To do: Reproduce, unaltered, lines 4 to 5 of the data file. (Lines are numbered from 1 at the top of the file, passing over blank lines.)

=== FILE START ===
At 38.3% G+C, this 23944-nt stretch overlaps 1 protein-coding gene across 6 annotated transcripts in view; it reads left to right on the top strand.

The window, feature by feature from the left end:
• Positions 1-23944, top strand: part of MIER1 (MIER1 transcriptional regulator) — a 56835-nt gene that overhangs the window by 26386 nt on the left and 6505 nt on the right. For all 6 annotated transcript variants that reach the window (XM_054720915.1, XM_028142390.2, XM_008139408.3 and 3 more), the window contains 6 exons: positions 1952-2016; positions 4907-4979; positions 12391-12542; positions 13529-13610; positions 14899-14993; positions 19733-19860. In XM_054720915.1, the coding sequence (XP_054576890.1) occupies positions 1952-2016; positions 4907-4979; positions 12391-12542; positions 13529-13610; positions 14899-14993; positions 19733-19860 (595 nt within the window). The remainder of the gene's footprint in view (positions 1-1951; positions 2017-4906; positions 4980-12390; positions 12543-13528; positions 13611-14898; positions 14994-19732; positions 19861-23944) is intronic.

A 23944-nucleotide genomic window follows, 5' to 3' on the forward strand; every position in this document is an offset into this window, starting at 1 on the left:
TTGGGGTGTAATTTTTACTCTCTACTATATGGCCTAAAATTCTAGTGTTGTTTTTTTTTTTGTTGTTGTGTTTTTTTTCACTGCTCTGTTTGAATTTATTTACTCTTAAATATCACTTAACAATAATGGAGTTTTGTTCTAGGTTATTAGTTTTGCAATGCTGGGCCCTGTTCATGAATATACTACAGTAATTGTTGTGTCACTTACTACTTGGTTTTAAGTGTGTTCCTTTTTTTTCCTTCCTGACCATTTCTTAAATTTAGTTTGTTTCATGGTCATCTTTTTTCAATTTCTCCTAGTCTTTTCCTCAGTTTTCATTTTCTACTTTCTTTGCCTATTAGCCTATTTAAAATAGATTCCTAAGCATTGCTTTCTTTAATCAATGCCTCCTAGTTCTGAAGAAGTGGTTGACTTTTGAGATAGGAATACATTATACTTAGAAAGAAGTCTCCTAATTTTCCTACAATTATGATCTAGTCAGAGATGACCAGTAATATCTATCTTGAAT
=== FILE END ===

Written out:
A 23944-nucleotide genomic window follows, 5' to 3' on the forward strand; every position in this document is an offset into this window, starting at 1 on the left:
TTGGGGTGTAATTTTTACTCTCTACTATATGGCCTAAAATTCTAGTGTTGTTTTTTTTTTTGTTGTTGTGTTTTTTTTCACTGCTCTGTTTGAATTTATTTACTCTTAAATATCACTTAACAATAATGGAGTTTTGTTCTAGGTTATTAGTTTTGCAATGCTGGGCCCTGTTCATGAATATACTACAGTAATTGTTGTGTCACTTACTACTTGGTTTTAAGTGTGTTCCTTTTTTTTCCTTCCTGACCATTTCTTAAATTTAGTTTGTTTCATGGTCATCTTTTTTCAATTTCTCCTAGTCTTTTCCTCAGTTTTCATTTTCTACTTTCTTTGCCTATTAGCCTATTTAAAATAGATTCCTAAGCATTGCTTTCTTTAATCAATGCCTCCTAGTTCTGAAGAAGTGGTTGACTTTTGAGATAGGAATACATTATACTTAGAAAGAAGTCTCCTAATTTTCCTACAATTATGATCTAGTCAGAGATGACCAGTAATATCTATCTTGAAT